Merit Good

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Merit Good

In economics, a good to which persons are believed to have a right. That is, a merit good is something that should be available for free or at reduced prices because it is necessary and the free market does not provide sufficient incentives to produce it. Examples of merit goods may include education and health care, though different jurisdictions define merit goods differently.
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Merit goods I We may learn a lot by studying "merit goods," he writes, referring to goods that are deemed "loathsome to price.
But, obviously the RNR cannot be applied to all goods and services as some are merit goods and some are demerit goods.
He then presents a special account of merit goods, which he deems a special account of a service category of outstanding policy relevance.
It represents one of only five merit goods in the world.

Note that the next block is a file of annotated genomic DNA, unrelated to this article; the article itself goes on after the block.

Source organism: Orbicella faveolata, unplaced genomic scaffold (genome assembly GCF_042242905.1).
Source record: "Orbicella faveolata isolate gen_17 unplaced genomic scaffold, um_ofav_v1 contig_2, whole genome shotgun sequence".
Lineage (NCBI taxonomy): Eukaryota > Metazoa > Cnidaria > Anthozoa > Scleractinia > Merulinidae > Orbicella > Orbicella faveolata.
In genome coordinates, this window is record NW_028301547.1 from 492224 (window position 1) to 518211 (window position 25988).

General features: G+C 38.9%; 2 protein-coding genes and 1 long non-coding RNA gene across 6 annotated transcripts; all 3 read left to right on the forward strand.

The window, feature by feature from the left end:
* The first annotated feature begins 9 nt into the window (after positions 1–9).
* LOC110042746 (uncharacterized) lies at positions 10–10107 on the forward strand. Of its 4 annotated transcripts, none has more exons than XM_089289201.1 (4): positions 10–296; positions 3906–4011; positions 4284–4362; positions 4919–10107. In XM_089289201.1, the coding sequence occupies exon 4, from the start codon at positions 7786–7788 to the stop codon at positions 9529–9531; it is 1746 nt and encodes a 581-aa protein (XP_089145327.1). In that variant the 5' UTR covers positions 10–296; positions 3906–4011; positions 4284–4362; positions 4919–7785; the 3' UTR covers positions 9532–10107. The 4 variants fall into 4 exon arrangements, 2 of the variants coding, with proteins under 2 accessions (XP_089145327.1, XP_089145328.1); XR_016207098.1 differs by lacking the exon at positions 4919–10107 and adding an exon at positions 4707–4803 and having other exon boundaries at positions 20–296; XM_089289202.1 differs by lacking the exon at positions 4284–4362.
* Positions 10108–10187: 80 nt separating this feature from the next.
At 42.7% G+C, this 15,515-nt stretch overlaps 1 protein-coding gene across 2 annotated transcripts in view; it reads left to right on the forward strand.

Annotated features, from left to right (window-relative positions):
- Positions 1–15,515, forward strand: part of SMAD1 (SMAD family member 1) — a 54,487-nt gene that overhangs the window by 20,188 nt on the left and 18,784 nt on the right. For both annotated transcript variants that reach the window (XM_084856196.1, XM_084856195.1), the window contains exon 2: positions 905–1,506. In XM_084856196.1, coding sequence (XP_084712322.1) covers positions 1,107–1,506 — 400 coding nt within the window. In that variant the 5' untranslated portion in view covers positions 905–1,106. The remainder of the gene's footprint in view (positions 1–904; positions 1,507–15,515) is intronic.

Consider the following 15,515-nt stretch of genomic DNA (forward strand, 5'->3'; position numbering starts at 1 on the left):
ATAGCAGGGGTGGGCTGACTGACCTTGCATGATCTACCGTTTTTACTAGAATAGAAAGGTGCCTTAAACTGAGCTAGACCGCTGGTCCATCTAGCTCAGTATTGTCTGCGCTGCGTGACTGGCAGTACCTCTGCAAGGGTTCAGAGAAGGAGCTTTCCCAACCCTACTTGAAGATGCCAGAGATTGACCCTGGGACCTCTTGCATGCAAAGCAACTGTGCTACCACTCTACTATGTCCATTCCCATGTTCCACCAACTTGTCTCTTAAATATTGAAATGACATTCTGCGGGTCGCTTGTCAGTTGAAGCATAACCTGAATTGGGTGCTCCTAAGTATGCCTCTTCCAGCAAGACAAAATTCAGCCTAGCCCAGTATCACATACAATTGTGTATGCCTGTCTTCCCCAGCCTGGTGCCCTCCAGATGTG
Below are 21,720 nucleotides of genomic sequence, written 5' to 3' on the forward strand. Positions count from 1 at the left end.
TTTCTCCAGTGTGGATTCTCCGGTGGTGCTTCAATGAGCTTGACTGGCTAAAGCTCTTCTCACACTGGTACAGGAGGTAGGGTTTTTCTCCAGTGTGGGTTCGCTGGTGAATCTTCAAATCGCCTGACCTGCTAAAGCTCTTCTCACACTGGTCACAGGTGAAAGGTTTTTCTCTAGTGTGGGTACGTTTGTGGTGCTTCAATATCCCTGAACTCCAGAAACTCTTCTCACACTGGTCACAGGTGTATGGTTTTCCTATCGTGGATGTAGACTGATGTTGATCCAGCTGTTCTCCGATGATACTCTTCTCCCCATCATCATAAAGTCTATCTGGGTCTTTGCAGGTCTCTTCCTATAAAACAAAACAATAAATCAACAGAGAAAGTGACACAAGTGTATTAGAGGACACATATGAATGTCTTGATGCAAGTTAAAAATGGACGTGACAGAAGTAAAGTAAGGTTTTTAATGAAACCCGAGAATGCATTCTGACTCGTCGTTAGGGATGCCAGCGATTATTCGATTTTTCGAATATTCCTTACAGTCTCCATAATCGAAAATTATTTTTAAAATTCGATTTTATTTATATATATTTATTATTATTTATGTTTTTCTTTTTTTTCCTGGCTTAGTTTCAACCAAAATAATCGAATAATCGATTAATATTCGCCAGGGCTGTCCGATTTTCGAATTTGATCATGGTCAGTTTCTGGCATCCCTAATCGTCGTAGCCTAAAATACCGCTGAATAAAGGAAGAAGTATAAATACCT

Ethical Dimensions of the Economy: Making Use of Hegel and the Concepts of Public and Merit Goods.
Affordability standards are frequently used in making food and housing policy, but both empirically and theoretically health care operates quite differently than these other merit goods.
Again in contrast, a specific purpose transfer should be favoured if the source of regional inequality lies in subnational spending on certain merit goods (such as education or health care), rather than in revenue raising capacities.
Merit goods may include both private and public goods if the free market or a political decision process based on individual preferences, respectively, would not result in a sufficient supply of the good being produced and adequately distributed.
Merit goods have the additional characteristic that if they were not provided by the government some people would not or could not acquire them on their own.
The empowered committee of state finance ministers has proposed that the United States have the option to either exempt specific food grain from VAT or levy the merit goods rate of 4%, considering their socially sensitive nature.
The pioneering studies of Bernheim, Shleifer, and Summers (1985) and Cox (1987) further argue that intergenerational transfers are related to the exchange between parent and a child for family-specific merit goods such as child companionship or services.